• Import and export passwords: In the Passwords preference pane on the Mac, you can now import and export passwords, simplifying migration.
  • Report questionable passwords: We all have passwords that are easily guessed or reused on multiple sites—the Passwords interface calls out such passwords so you can change them.
  • Share passwords: If you need to share a password with a family member or colleague, the Share button lets you do that via AirDrop. Passwords are saved into the recipient’s keychain directly.
  • Detect compromised passwords: Both Settings > Passwords > Security Recommendations and System Preferences > Passwords have a Detect Compromised Passwords option. Select it to be alerted if any of your login credentials are compromised in a site’s security breach.

That’s a solid set of features, and for many people, it will be sufficient. However, independent password managers like 1Password and LastPass have evolved over many years and boast very real advantages:

  • Multiple platforms and Web browsers: Apple’s password management features focus on Apple operating systems and Safari. There is an iCloud Passwords Chrome extension for Windows, and Web browsers in iOS and iPadOS can tie into the system-wide password features. But for broad support across platforms and use within browsers other than Safari, stick with an independent password manager.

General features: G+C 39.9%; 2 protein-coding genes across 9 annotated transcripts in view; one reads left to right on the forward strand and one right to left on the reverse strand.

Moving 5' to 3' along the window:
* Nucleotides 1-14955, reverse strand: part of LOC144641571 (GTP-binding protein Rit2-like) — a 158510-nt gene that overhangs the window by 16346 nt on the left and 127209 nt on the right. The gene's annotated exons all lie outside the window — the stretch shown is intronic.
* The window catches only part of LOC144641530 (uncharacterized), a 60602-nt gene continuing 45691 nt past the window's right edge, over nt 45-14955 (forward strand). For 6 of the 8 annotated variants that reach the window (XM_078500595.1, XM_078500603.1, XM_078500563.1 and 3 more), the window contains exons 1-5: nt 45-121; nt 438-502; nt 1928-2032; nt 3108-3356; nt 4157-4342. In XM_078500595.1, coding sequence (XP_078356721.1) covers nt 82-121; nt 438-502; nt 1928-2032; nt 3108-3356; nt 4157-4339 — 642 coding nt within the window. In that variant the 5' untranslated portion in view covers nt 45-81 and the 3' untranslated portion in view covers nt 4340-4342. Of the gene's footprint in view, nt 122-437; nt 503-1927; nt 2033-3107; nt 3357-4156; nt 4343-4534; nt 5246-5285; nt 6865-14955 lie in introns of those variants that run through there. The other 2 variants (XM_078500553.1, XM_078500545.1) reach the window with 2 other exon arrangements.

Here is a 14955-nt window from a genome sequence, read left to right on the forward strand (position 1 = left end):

• Data beyond Web logins: Want to store your bank account numbers, driver’s license, credit cards, vaccination card, and the like in your password manager? Many independent password managers support secure storage of types of data beyond logins. They also often let you leave notes on items and include file attachments—a screenshot of a screen summarizing login requirements, for instance.
  • Families and teams: Although Apple is inching in this direction with the forthcoming Digital Legacy program, in which you can specify someone as a Legacy Contact so they can access to your iCloud account in the event of your death, the group sharing features of independent password managers are much more useful here and now. Share key passwords with your spouse or your college-bound child to ensure that everyone will have the access they need to shared accounts.
  • One-time password sharing: 1Password added this feature recently, and there are independent sites like 1ty.me and onetimesecret.com that provide it as well. In essence, it lets you securely share a single password with anyone else, embedding it in a link that can be viewed only once. That prevents passwords from being sent around in email or text messages where they could be stolen.

In the end, Apple’s new password management features are like so many other built-in features. They offer the basic capabilities that most users need while leaving plenty of room for enterprising developers to offer compelling additional features. Use Apple’s Passwords or another password manager, whichever you prefer. Just don’t rely on a simple text file or physical notebook to manage passwords. It’s more work, easily lost, and far less secure.

 

(Featured image by iStock.com/peshkov